.NET 32 AppStore
 .NET 32 AppStore Native
 .NET 64 Desktop
 .NET 64 AppStore
 .NET 64 AppStore Native
 .NET 64 Desktop RyuJit
.NET32/.NET64 using .NET Framework 4.5.1. The machine is an Intel(R) Core(TM) i74770 CPU @ 3.4GHz with 16Go of RAM.
The source of these benchmarks is available on GitHub BenchNativeApp.
Comparison .NET32 (x86)
Comparison between:
 .NET 32 Desktop
 .NET 32 AppStore
 .NET 32 AppStore Native
 In green, results above +10%
 In red, results below 10%
Name 
.NET 32
(Desktop) 
.NET 32 (AppStore) 
.NET 32 Native (AppStore) 
00Big int Dictionary: 1 Adding items  1.00  0.90  0.72 
00Big int Dictionary: 2 Running queries  1.00  0.96  0.81 
00Big int Dictionary: 3 Removing items  1.00  0.96  0.92 
01Big string Dictionary: 0 Ints to strings  1.00  0.79  1.13 
01Big string Dictionary: 1 Adding/setting  1.00  0.91  1.02 
01Big string Dictionary: 2 Running queries  1.00  0.83  1.07 
01Big string Dictionary: 3 Removing items  1.00  0.85  1.05 
02Big int sorted map: 1 Adding items  1.00  1.01  0.89 
02Big int sorted map: 2 Running queries  1.00  1.01  0.90 
02Big int sorted map: 3 Removing items  1.00  1.01  0.77 
03Square root: double  1.00  1.00  1.00 
03Square root: FPL16  1.00  1.02  0.97 
03Square root: uint  1.00  1.03  0.97 
03Square root: ulong  1.00  1.01  0.94 
04Simple arithmetic: double  1.00  1.01  0.51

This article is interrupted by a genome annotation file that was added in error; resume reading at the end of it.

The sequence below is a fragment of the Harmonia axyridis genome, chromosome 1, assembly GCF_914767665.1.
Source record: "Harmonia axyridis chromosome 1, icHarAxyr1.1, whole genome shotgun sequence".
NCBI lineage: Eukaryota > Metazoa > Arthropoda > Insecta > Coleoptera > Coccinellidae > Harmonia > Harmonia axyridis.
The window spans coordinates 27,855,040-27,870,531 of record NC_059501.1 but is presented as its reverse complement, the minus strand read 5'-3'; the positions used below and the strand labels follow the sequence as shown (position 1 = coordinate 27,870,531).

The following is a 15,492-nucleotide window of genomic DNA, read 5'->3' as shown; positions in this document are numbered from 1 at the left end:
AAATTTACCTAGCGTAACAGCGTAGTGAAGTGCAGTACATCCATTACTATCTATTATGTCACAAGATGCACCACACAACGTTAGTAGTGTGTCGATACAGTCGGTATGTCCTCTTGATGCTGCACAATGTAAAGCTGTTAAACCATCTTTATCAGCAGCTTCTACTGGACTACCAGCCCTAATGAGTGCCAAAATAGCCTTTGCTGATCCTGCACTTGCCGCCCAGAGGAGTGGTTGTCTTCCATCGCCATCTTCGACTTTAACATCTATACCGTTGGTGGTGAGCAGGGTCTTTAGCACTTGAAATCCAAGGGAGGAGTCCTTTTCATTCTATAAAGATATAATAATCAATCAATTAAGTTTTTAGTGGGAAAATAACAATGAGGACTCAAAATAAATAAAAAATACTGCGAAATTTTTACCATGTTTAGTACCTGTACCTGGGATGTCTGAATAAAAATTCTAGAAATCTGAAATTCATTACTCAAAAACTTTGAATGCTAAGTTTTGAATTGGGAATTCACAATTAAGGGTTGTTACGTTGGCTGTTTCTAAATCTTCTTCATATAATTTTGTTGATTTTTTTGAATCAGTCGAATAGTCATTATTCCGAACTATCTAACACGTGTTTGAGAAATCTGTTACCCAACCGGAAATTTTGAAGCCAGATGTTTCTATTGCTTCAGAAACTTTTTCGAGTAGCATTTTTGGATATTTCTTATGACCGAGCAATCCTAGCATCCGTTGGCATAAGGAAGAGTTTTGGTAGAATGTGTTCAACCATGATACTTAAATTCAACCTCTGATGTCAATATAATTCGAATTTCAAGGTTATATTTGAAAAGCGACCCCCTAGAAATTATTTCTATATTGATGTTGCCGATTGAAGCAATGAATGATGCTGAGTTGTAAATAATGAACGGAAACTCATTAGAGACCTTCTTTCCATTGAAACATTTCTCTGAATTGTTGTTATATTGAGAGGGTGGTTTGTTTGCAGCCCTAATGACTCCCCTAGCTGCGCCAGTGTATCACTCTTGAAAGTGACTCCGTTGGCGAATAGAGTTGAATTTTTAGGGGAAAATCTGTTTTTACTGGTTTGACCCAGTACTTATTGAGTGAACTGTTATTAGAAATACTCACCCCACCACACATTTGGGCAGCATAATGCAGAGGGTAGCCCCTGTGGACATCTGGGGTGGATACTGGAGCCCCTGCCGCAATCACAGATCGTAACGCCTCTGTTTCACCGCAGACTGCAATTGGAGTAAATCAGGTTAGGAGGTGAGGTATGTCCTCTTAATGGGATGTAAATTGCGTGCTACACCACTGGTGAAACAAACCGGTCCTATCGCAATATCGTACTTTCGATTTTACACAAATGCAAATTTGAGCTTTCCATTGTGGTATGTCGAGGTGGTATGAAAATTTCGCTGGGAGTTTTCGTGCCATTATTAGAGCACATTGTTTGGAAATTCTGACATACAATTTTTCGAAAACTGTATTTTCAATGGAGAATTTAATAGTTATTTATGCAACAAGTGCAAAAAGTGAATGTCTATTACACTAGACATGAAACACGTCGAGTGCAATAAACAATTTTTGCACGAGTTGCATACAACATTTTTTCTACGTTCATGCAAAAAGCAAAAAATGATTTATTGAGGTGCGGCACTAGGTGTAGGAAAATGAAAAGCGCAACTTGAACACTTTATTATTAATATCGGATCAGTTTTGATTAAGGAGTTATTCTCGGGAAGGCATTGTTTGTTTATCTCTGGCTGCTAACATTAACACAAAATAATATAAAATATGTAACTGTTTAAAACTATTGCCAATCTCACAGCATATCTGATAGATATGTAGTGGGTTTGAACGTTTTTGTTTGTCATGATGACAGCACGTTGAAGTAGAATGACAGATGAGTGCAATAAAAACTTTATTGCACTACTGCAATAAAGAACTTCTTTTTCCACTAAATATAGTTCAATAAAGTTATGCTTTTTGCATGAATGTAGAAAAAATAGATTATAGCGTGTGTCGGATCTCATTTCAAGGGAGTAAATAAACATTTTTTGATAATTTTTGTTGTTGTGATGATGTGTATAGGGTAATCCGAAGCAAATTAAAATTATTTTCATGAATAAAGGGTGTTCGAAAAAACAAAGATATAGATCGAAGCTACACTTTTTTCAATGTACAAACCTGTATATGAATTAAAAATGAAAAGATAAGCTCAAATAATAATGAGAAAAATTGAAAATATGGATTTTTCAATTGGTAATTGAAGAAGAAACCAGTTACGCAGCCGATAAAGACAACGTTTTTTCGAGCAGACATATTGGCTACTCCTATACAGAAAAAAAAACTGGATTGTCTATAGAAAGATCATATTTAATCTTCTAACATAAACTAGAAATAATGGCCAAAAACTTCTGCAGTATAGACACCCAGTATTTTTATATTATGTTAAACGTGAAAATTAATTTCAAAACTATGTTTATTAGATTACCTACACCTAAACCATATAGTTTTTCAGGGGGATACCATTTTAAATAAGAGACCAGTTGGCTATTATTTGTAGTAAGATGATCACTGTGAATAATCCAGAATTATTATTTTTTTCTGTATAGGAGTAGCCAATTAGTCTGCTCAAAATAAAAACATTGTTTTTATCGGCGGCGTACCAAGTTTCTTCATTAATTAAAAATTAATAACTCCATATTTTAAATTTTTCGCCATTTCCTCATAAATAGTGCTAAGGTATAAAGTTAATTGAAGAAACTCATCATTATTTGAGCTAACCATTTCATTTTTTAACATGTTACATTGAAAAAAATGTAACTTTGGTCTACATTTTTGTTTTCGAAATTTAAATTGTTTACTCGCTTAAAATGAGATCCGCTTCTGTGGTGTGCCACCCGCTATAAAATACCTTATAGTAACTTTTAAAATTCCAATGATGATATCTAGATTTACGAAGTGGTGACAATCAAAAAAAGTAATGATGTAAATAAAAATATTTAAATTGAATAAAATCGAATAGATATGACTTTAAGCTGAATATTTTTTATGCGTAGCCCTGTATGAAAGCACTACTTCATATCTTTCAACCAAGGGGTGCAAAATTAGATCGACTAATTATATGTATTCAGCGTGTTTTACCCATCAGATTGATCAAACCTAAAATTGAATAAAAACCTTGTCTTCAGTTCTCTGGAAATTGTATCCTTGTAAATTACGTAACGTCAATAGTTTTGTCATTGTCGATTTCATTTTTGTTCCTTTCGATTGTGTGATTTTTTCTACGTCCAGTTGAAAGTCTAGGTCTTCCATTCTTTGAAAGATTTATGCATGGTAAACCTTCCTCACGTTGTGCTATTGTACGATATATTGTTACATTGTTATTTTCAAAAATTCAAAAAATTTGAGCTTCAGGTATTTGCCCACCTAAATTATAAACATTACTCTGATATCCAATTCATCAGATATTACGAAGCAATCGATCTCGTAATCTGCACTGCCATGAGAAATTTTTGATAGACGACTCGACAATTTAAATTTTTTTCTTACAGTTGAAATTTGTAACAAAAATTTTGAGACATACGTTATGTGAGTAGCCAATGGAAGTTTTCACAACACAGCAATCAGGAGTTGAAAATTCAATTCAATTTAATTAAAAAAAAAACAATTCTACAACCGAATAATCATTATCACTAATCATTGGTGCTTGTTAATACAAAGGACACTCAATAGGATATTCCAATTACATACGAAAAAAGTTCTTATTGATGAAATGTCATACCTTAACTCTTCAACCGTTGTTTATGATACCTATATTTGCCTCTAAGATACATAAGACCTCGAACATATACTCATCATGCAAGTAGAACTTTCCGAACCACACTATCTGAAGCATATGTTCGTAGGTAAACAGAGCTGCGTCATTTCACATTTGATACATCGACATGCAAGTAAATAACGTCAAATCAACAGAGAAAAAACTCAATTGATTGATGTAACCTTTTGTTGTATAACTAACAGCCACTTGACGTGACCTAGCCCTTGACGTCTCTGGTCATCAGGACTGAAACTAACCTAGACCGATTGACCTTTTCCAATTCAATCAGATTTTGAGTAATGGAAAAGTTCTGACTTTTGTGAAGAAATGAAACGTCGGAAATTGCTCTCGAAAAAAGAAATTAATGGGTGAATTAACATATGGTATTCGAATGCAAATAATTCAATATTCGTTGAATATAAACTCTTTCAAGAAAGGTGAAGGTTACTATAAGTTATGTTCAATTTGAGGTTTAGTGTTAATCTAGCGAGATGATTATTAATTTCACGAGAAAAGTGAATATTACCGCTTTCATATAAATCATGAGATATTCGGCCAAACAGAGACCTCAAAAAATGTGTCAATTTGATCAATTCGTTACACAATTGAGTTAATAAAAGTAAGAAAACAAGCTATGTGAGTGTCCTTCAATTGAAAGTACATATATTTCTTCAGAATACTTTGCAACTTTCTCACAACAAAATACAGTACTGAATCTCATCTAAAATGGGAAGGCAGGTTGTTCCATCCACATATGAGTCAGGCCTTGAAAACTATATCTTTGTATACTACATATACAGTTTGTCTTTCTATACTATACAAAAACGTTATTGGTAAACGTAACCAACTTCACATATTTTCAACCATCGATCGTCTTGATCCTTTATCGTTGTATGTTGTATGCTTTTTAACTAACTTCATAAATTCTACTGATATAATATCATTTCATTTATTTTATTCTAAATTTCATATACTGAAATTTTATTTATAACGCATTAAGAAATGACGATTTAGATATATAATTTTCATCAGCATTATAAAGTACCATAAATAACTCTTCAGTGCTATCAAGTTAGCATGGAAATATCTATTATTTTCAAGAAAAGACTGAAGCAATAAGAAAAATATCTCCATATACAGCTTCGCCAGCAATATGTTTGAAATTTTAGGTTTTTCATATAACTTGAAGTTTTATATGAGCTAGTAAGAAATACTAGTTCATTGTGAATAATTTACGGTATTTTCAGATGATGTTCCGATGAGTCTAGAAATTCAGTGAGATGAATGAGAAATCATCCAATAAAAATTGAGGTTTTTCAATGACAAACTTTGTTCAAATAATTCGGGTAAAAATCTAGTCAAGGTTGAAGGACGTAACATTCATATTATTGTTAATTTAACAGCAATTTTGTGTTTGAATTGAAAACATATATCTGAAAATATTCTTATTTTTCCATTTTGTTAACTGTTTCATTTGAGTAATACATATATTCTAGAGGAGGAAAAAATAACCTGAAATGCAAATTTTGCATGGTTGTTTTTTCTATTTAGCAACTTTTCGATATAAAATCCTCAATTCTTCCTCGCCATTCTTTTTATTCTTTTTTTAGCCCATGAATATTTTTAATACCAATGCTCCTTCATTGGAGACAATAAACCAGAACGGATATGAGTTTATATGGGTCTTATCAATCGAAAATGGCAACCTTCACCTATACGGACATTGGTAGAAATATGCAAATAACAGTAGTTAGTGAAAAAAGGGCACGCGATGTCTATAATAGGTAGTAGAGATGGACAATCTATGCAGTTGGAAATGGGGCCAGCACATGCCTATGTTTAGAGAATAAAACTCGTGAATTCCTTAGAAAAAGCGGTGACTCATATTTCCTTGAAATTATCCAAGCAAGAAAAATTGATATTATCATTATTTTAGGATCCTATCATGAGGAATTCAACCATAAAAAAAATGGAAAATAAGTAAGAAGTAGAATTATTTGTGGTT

04Simple arithmetic: float  1.00  1.01  0.86 
04Simple arithmetic: FPI8  1.00  0.99  1.23 
04Simple arithmetic: FPL16  1.00  1.01  1.55 
04Simple arithmetic: int  1.00  1.02  2.04 
04Simple arithmetic: long  1.00  0.99  0.83 
05Generic sum: double  1.00  1.01  3.34 
05Generic sum: FPI8  1.00  1.01  1.30 
05Generic sum: int  1.00  1.01  0.93 
05Generic sum: int via IMath  1.00  1.01  0.57 
05Generic sum: int without generics  1.00  1.00  1.10 
06Simple parsing: 3 Parse (x1000000)  1.00  1.00  1.00 
06Simple parsing: 4 Sort (x1000000)  1.00  1.00  1.09 
07Trivial method calls: Interface NoOp  1.00  1.00  0.71 
07Trivial method calls: Noinline NoOp  1.00  1.00  1.03 
07Trivial method calls: Static NoOp  1.00  1.00  noop 
07Trivial method calls: Virtual NoOp  1.00  1.11  1.07 
08Matrix multiply:

1.00  1.00  2.43 
08Matrix multiply:

1.00  1.00  2.68 
08Matrix multiply:

1.00  0.95  0.59 
08Matrix multiply:
Array2D 
1.00  1.01  0.64 
08Matrix multiply: double[n*n]  1.00  1.01  0.78 
08Matrix multiply: double[n][n]  1.00  1.01  1.04 
08Matrix multiply: int[n][n]  1.00  1.00  1.21